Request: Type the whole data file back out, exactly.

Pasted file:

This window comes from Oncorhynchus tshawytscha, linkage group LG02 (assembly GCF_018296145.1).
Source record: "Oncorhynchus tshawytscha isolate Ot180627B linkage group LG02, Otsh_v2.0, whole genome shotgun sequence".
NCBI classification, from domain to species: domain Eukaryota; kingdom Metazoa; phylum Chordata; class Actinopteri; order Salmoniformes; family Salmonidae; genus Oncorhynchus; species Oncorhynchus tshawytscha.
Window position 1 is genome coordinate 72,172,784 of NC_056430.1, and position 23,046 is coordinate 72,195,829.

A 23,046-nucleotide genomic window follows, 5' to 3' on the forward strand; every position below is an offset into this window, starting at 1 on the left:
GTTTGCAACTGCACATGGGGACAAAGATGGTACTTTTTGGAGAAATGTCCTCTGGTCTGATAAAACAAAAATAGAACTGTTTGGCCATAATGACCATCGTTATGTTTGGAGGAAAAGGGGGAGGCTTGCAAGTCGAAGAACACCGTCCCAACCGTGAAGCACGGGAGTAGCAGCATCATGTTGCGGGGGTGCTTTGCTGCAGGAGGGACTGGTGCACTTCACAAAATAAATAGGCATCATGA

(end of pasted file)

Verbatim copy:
This window comes from Oncorhynchus tshawytscha, linkage group LG02 (assembly GCF_018296145.1).
Source record: "Oncorhynchus tshawytscha isolate Ot180627B linkage group LG02, Otsh_v2.0, whole genome shotgun sequence".
NCBI classification, from domain to species: domain Eukaryota; kingdom Metazoa; phylum Chordata; class Actinopteri; order Salmoniformes; family Salmonidae; genus Oncorhynchus; species Oncorhynchus tshawytscha.
Window position 1 is genome coordinate 72,172,784 of NC_056430.1, and position 23,046 is coordinate 72,195,829.

A 23,046-nucleotide genomic window follows, 5' to 3' on the forward strand; every position below is an offset into this window, starting at 1 on the left:
GTTTGCAACTGCACATGGGGACAAAGATGGTACTTTTTGGAGAAATGTCCTCTGGTCTGATAAAACAAAAATAGAACTGTTTGGCCATAATGACCATCGTTATGTTTGGAGGAAAAGGGGGAGGCTTGCAAGTCGAAGAACACCGTCCCAACCGTGAAGCACGGGAGTAGCAGCATCATGTTGCGGGGGTGCTTTGCTGCAGGAGGGACTGGTGCACTTCACAAAATAAATAGGCATCATGA